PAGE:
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Lawrence Rothman, Fluid in Genre and Gender, Is Reshaping the Americana Sound

Nashville may be the place Lawrence Rothman first cut their teeth as an artist, but it took the ongoing surge in Americana and emo country for them to fall in love with the city.

“I kind of sum up Nashville with all the music that’s happening adjacent to the Americana sound right now — and I’m including Zach Bryan — with the rawness of the songwriting, and the lyrics being first,” Rothman tells Rolling Stone.

“That’s an M.O. for me. Nashville had fallen off my radar until I came back here in 2020 and started getting turned on to a lot of these artists. I realized that this is what I’ve been missing. I’ve been searching for music that puts the lyrics first like this.”

Rothman is speaking broadly, but they are also speaking about The Plow That Broke the Plains, the 13-track studio album they released this spring. At a dive bar in East Nashville, ahead of a mid-May album-release show at the Basement, Rothman is eager to showcase a rekindled love for the independent side of Music City.

Away from the microphone, Rothman holds a steadily growing influence on Americana. They have produced, co-written, or performed with Margo Price, Katie Pruitt, Amanda Shires, and Angel Olsen, among others. At the Basement show, Shires joined Rothman onstage for the opening song, “LAX,” to which Shires also contributed vocals on The Plow That Broke the Plains. Rothman called Shires “my best friend,” at the end of the song. “Yes! I have one!” Shires responded, before stepping off the stage and into the crowd for the rest of the set.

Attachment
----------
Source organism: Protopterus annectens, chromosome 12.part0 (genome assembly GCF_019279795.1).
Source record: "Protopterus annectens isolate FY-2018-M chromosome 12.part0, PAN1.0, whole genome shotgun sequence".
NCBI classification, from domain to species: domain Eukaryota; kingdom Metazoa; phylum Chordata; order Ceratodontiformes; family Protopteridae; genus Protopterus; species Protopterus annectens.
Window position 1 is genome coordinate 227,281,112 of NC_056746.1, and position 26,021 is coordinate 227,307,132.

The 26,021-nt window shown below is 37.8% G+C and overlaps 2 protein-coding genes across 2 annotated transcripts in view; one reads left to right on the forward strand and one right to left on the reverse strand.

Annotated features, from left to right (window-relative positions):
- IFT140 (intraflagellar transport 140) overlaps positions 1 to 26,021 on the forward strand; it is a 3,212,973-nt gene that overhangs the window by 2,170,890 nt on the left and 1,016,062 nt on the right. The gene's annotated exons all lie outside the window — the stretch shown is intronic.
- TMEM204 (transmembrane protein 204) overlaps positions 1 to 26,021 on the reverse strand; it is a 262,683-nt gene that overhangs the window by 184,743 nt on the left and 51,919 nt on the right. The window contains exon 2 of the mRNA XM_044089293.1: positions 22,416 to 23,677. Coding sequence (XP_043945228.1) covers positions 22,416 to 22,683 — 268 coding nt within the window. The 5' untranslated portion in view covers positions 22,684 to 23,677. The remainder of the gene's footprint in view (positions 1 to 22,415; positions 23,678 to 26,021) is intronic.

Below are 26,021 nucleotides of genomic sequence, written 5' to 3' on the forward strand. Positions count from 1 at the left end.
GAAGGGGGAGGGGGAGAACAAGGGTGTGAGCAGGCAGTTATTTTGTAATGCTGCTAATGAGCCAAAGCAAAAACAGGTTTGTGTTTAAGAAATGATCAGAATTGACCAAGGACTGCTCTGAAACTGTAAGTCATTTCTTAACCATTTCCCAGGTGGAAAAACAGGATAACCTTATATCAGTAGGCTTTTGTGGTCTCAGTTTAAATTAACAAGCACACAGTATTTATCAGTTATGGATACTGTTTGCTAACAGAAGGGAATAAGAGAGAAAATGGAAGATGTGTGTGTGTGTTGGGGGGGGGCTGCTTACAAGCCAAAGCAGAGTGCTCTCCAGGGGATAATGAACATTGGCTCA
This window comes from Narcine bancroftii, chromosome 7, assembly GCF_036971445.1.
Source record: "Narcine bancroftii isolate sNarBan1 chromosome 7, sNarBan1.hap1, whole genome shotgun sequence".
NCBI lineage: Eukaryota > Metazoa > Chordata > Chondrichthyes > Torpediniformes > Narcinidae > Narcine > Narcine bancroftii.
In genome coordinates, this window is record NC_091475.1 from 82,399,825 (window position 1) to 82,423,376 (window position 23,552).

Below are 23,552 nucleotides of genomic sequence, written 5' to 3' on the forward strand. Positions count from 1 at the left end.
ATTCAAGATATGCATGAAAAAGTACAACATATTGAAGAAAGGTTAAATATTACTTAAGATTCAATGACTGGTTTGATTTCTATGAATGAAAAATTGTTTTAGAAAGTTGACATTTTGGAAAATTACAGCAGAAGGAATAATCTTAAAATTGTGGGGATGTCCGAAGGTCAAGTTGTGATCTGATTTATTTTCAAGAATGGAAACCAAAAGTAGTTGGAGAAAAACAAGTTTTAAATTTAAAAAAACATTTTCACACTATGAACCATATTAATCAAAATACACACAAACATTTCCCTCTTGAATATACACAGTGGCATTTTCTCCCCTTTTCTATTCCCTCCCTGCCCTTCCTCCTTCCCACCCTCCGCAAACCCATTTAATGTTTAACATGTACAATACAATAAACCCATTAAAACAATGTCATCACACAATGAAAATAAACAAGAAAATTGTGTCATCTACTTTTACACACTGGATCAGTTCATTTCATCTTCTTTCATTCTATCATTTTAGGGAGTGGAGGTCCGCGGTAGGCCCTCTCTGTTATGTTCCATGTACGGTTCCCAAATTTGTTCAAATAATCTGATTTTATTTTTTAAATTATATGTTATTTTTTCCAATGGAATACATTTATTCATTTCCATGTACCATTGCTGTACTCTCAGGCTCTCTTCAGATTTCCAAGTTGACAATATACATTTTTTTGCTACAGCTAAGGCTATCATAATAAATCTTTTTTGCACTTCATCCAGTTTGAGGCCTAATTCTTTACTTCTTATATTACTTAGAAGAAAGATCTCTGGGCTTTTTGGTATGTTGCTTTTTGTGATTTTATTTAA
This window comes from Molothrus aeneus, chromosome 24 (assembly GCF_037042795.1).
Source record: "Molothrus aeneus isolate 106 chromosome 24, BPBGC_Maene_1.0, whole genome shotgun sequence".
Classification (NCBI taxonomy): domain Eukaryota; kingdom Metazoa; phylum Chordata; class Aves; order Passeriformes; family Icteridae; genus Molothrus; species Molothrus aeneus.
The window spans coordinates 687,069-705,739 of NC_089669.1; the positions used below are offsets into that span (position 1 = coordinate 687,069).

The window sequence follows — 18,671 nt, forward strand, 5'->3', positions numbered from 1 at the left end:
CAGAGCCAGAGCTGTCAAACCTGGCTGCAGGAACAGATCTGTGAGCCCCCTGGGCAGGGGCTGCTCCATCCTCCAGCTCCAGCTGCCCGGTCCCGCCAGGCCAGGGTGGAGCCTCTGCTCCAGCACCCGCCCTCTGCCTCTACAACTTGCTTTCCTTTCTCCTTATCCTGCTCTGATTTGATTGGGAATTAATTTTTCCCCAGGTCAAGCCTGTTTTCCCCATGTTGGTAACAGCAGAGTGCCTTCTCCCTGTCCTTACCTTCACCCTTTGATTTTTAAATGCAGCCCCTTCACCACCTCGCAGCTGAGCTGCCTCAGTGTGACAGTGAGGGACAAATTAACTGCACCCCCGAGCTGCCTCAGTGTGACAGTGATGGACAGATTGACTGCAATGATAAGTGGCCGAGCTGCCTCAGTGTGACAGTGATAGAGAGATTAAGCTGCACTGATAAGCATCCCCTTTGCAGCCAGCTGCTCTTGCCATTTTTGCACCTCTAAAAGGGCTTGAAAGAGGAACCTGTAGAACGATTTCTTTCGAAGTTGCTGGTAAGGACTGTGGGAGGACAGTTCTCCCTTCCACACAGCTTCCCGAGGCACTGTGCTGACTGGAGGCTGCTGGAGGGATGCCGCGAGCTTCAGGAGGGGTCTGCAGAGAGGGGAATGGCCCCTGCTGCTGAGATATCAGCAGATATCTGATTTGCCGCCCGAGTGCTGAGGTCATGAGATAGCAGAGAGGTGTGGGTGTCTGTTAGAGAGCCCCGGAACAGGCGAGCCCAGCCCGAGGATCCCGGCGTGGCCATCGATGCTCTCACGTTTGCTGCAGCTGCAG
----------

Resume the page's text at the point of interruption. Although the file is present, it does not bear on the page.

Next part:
Rothman then launched into “Poster Child,” which they co-wrote with Jason Isbell about a 2004 incident in which Rothman was attacked outside of a Texas club following a performance.

Rothman has identified as gender-fluid most of their life and prefers to perform in makeup and flashy, punk-rock attire. In Texas in the early 2000s, such a show carried a certain amount of risk for artists. 

“This was the height of the Bush presidency,” they say. “Look, I don’t like to get too preachy on stage, but I did have a history — not in Texas — of taking a George Bush photo, and taking a lighter shaped like a gun, and burning it onstage. Now, I did not do it there, but I think word got around that I’d done it before. And they didn’t like the way I was dressed.

“After the show, I was standing in an alley, and three guys jumped me and shot at me, and broke my ribs,” they continue. “It was pretty traumatic. You hear about these assaults happening, but it’s not until it happens to you that you really feel the pain that one goes through.”

Early in the process of writing what became The Plow That Broke the Plains, Isbell hosted Rothman for a songwriting session, and Rothman said they wanted this record to encapsulate the journey of their musical career. Isbell suggested they start from the beginning, and Rothman began telling stories. The second one was about the attack. Both artists played guitar while they turned the frightening tale into a song. Rothman, who started learning guitar at age 8, says they had long-ago fallen out of love with the instrument until that session with Isbell.